*

Very best wishes, Patricia

Sunday, 29 April 2018

Havana Cigars



                                                                                         Sunsets




Dear Reader,

I often read articles in the newspapers about "How to be happy" with various pieces of advice on how to attain this condition.  For myself I think happiness is a bit elusive and am not absolutely able to understand why I am happy when I am, or even why I am not happy when I should be.  I am copying here an entry from Francis Kilvert's diary written on Monday, May 24th, 1875, and wish that I had had an experience such as he had.

"This afternoon I walked over to Lanhill.  As I came down from the hill into the valley across the golden meadows and along the flower scented hedges a great wave of emotion and happiness stirred and rose up within me.  I know not why I was so happy, nor what I was expecting, but I was in a delirium of joy, it was one of the supreme few moments of existence, a deep delicious draught from the strong sweet cup of life.  It came unsought unbidden, at the meadow stile, it was one of the flowers of happiness scattered for us and found unexpectedly by the wayside of life.  It came silently, suddenly, and it went as it came but it left a long lingering sunset, and I shall ever remember the place and the time in which such great happiness fell upon me".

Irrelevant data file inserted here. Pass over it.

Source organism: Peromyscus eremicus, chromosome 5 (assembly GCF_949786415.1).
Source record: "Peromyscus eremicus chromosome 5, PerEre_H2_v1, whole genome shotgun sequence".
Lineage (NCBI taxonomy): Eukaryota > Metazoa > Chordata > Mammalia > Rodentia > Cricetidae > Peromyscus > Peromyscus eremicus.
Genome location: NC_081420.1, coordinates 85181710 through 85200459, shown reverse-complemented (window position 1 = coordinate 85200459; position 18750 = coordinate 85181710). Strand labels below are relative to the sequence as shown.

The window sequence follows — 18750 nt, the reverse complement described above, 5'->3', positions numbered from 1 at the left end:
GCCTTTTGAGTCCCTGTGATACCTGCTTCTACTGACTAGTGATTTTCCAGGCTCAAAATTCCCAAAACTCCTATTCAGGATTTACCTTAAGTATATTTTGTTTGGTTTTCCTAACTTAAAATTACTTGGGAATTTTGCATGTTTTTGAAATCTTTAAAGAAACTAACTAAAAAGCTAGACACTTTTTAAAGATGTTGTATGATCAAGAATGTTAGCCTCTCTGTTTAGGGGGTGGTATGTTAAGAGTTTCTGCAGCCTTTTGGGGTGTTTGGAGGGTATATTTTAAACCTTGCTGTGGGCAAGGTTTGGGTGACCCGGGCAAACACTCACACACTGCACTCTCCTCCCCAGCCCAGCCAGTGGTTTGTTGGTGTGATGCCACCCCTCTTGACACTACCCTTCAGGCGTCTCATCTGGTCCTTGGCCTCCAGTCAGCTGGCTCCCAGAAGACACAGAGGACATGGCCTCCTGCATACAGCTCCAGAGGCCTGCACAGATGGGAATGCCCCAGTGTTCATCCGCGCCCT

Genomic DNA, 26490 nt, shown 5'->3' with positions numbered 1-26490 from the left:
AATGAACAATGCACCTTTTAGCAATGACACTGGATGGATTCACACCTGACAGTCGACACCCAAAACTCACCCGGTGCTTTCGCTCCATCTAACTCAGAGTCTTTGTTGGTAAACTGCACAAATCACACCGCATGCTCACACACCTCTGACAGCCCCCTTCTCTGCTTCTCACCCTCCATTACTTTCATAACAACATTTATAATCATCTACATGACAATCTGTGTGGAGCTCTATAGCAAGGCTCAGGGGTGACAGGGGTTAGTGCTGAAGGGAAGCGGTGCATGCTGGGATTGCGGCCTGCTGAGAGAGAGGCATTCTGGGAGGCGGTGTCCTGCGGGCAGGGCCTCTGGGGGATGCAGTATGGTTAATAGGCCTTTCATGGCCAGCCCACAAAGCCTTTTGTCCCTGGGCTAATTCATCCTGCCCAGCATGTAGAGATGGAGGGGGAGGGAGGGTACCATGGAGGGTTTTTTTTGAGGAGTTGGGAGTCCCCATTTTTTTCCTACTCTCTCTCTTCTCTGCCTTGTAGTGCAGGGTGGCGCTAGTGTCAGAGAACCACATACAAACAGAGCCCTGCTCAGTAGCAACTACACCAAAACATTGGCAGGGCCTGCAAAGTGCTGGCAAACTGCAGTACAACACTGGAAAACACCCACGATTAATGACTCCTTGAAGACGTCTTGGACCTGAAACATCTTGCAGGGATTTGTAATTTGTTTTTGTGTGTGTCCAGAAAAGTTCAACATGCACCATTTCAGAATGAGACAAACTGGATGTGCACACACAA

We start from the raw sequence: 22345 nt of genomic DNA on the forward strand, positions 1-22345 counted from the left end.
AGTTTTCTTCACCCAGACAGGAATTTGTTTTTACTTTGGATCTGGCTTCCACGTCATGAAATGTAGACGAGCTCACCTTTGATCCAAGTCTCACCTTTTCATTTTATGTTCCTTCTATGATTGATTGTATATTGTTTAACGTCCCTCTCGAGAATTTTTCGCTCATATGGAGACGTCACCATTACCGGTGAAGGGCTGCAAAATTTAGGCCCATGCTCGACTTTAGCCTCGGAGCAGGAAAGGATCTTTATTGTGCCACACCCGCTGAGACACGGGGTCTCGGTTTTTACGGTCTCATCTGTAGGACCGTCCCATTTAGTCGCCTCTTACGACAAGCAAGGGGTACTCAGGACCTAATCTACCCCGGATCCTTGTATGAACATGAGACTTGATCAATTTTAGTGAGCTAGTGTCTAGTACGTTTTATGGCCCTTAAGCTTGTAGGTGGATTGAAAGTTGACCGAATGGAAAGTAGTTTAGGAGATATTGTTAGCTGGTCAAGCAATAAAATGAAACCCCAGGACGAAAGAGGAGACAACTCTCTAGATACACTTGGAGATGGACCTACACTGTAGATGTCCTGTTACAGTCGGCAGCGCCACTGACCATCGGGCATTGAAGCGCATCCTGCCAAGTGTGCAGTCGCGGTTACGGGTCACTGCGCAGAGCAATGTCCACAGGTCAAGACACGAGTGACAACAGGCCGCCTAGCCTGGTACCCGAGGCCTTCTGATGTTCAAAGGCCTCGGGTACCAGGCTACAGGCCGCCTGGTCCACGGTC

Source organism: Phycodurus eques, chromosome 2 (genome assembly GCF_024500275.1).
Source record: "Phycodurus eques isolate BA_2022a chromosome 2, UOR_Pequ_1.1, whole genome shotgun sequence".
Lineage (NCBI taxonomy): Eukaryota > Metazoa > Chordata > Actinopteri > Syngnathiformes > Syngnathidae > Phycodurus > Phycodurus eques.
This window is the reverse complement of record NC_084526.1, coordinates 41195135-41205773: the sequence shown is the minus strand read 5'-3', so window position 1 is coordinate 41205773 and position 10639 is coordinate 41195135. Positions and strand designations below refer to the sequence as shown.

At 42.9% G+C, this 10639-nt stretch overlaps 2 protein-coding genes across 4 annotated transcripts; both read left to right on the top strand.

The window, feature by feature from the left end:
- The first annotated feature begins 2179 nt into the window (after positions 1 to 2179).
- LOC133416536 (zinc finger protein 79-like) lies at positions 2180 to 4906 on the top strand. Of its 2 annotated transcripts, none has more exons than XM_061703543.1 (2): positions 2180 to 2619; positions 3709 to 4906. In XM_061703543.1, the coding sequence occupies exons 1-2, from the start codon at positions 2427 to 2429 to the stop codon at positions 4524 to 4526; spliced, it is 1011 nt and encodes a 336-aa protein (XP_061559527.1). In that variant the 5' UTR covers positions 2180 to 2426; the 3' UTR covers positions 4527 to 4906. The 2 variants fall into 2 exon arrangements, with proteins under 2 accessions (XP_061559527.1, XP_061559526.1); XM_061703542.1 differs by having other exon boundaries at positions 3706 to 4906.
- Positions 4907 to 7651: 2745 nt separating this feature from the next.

*

Havana Cigars

A man walked past me
smoking a cigar,
puffing out the smoke
with its unique aroma
of luxury and opulence.

What memories it brings.

Candle lit dinners eaten,
Cuban cigars passed round
in silver boxes,
nestling in sandalwood.
Talk was of politics, shooting, fishing,
and dubious stories
generating laughter amongst the men.

Cigars at race courses,
smoke and race horse sweat mingling.
Cigars after lunch and coffee,
the erotic smell of tobacco leaves
awakening desires.

Cigars enjoyed by old men
remembering younger days,
cigars in large country houses
with sunlit gardens embracing
the scent of gardenias and roses.
Evening dancing with
partners smelling of claret
and Cuban cigars.

A time of grandeur
of abundance,

another time.

                                                                      *

With very best wishes, Patricia

Sunday, 22 April 2018

The Shed


                                                                                   Wooden wheels



Dear Reader,

The Wheelwrights craft is amongst the oldest known to man, with the origins of the wheel dating back to prehistoric times.  It was probably Stone Age man who first realized that a rolling stone or a round log of wood moved more easily than an object which needed pulling or pushing.  The first wheels were simply solid discs, carved out of one lump of wood, with solid wheels made from three shaped planks dating from 5000 BC.  By the Roman period many wheels were very much as the Victorians were making them and wheelwrights have been making wheels in the same way since the early seventeenth century.  The only significant change today is the development of the 'dished wheel' which is shaped like a saucer and has the hollow side facing inwards.

                                                                                *



The Shed

The spider let himself down
from a crack in the rafters.
Time to spin another web,